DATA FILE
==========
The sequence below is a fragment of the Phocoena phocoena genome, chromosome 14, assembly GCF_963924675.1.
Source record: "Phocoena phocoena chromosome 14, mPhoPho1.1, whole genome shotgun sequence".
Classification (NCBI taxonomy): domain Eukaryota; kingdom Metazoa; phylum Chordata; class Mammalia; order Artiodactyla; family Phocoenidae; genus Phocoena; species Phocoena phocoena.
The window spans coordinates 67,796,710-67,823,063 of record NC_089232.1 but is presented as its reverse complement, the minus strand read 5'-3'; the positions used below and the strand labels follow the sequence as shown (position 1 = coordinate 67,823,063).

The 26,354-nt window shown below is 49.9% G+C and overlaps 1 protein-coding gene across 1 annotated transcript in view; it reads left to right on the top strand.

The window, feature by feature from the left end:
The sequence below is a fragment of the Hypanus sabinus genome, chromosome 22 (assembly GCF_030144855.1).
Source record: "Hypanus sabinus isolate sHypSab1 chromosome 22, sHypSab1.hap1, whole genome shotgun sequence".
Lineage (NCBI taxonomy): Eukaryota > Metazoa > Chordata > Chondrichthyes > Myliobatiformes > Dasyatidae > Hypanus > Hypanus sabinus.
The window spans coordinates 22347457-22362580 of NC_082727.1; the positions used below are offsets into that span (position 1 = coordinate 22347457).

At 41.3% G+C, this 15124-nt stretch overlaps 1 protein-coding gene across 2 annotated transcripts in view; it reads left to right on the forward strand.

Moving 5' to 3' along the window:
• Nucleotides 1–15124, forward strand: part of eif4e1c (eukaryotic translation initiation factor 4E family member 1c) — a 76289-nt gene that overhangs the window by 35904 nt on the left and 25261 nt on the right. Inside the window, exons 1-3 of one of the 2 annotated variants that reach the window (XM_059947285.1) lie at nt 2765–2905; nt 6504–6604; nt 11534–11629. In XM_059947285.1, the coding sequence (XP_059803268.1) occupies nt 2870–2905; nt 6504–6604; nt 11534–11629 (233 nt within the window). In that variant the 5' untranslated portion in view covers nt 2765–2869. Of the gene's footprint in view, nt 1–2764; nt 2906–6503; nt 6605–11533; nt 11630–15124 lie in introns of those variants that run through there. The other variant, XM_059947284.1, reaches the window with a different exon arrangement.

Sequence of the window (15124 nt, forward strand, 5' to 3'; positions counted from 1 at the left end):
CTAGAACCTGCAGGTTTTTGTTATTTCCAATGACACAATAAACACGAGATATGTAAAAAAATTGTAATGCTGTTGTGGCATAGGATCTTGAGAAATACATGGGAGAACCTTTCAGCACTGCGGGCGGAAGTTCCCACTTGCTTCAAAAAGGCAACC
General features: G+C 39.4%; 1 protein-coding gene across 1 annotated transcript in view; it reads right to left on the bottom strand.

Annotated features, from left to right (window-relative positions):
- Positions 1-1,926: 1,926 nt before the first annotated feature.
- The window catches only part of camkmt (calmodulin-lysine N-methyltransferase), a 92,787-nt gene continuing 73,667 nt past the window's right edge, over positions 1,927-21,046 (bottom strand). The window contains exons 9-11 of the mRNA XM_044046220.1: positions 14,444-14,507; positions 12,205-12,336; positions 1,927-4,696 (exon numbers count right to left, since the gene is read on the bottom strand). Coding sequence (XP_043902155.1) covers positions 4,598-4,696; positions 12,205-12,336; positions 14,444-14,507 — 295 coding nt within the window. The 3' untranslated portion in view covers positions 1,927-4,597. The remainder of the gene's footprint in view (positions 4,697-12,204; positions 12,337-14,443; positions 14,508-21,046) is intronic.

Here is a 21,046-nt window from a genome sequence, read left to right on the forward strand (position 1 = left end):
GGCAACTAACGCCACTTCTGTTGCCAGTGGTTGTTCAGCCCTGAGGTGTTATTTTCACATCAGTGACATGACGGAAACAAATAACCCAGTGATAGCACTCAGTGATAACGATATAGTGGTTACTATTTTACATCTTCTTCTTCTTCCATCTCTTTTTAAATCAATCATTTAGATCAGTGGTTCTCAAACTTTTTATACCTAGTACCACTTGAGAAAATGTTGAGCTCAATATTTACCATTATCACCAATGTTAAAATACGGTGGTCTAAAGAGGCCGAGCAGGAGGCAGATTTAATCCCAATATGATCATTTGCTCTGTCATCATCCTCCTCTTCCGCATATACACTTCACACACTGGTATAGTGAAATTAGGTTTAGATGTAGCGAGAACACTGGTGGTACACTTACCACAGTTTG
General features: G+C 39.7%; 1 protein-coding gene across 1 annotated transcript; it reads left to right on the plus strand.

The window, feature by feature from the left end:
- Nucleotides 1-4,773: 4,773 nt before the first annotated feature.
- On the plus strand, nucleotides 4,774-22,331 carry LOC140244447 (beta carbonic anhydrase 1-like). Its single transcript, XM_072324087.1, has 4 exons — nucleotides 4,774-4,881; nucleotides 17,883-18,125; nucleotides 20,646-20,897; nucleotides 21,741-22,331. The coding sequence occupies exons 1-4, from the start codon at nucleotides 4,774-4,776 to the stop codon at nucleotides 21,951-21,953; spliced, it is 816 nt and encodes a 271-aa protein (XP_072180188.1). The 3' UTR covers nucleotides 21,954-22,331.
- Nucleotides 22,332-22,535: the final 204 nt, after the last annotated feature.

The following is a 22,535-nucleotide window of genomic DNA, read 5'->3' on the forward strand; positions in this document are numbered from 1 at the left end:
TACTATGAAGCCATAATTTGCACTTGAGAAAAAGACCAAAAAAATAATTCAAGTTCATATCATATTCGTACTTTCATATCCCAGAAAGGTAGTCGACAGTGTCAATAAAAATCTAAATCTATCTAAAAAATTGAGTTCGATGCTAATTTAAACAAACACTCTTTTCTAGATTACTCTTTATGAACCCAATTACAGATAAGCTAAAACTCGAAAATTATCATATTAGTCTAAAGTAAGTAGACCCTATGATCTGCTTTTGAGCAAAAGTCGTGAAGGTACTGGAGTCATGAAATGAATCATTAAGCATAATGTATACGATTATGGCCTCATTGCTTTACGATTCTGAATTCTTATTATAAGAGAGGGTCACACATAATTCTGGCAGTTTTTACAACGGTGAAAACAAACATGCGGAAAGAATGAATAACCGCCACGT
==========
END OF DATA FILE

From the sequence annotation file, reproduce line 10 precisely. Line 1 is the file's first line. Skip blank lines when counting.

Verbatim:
The window spans coordinates 22347457-22362580 of NC_082727.1; the positions used below are offsets into that span (position 1 = coordinate 22347457).